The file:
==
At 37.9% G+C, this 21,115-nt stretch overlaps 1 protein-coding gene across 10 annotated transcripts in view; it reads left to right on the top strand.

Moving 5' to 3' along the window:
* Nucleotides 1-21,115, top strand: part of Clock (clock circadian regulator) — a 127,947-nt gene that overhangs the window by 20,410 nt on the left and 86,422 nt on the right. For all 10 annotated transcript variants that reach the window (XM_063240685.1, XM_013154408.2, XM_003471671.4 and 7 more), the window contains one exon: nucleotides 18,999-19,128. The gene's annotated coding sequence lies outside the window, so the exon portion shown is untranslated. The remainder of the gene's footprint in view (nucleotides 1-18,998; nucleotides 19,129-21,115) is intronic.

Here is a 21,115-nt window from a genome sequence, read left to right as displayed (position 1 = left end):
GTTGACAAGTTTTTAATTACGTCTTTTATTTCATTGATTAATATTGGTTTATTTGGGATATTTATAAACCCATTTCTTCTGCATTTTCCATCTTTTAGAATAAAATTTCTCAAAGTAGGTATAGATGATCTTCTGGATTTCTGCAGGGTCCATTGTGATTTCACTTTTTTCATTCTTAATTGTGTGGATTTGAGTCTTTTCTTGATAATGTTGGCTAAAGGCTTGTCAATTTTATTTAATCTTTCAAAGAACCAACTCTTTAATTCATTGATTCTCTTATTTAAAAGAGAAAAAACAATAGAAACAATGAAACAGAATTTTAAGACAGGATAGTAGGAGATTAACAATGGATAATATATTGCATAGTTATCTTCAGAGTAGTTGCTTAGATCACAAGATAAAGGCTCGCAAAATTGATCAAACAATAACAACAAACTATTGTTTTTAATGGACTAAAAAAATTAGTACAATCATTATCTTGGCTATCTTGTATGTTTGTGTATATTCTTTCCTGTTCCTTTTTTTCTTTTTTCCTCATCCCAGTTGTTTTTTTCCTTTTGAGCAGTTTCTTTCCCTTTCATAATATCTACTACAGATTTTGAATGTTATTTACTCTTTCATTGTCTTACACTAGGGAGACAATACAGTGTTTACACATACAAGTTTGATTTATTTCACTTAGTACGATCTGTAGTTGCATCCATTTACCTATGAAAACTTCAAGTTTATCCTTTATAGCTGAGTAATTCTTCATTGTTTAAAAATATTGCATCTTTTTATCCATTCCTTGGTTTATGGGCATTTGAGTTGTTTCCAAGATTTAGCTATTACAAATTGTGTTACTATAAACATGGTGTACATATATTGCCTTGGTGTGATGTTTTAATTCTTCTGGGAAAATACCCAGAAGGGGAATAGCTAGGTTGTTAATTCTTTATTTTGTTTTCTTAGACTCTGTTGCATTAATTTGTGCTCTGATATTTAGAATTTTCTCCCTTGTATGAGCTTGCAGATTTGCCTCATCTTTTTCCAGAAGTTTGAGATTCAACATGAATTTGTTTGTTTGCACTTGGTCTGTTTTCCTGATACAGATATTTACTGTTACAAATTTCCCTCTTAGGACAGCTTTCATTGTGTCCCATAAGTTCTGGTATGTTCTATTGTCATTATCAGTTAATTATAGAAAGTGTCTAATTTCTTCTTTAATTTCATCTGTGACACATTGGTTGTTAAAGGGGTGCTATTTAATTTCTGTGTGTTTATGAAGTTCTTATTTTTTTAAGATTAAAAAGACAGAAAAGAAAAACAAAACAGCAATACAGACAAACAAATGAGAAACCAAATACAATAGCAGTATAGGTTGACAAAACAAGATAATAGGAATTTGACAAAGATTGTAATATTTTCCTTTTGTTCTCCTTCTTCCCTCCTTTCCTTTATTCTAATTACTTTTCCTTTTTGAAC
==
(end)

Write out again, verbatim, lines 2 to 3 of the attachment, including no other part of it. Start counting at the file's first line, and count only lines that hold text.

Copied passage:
Moving 5' to 3' along the window:
* Nucleotides 1-21,115, top strand: part of Clock (clock circadian regulator) — a 127,947-nt gene that overhangs the window by 20,410 nt on the left and 86,422 nt on the right. For all 10 annotated transcript variants that reach the window (XM_063240685.1, XM_013154408.2, XM_003471671.4 and 7 more), the window contains one exon: nucleotides 18,999-19,128. The gene's annotated coding sequence lies outside the window, so the exon portion shown is untranslated. The remainder of the gene's footprint in view (nucleotides 1-18,998; nucleotides 19,129-21,115) is intronic.